Separation of Powers? Or Separation of Parties?

I think Greg Weiner’s friendly amendment to Ben Kleinerman’s argument may be more than an amendment. What Greg rightly notes is that the logic of the separation of powers should be institutional, not partisan. It is not particularly odd that President Biden sees things differently than Senator Biden. He occupies a different office with different obligations and responsibilities. This is the constitutionally induced hypocrisy that Ben speaks of. (Having said that, Greg is entirely right that there should be principled limits on what the executive is willing to push.) But when members of Congress are what Greg calls “situational constitutionalists,” … Continue reading Separation of Powers? Or Separation of Parties?

Civic Education and Civic Virtue

An upcoming AEI event, Recovering republican virtue in a fractured age, puts these questions front and center. In the first essay of the “Federalist Papers,” Alexander Hamilton noted that it fell to the American people to decide “whether societies of men are really capable or not of establishing good government from reflection and choice, or whether they are forever destined to depend for their political constitutions on accident and force.” To secure the former would depend on cultivating a kind of public-spiritedness now commonly referred to as “republican virtue.” But what exactly is republican virtue? How should it intersect with … Continue reading Civic Education and Civic Virtue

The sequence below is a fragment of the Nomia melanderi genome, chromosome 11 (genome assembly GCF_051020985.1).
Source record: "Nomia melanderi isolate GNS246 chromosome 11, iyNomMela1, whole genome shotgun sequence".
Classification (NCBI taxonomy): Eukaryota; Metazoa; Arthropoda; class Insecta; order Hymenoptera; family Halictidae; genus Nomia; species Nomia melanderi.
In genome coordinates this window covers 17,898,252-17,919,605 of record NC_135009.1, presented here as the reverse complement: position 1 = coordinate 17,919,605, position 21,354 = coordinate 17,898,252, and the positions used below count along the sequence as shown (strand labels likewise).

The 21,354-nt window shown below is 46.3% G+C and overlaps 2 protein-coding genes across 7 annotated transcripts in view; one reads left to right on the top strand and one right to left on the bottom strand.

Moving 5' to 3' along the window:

Democracy and the Constitution

David Frum has an excellent essay at The Atlantic, The Founders were Wrong about Democracy. The Constitution was meant to cultivate complex majorities rather than empower minority rule. Yet Frum is right to ask whether devices meant to channel and refine popular understandings have empowered minority rule. In many instances, they clearly have. But Frum pushes further, asking whether these devices create disorder and instability. Would we better off with simple majority rule on a host of issues? Frum makes a powerful case that “The United States in the 21st century has reached a point where the best way to attain the … Continue reading Democracy and the Constitution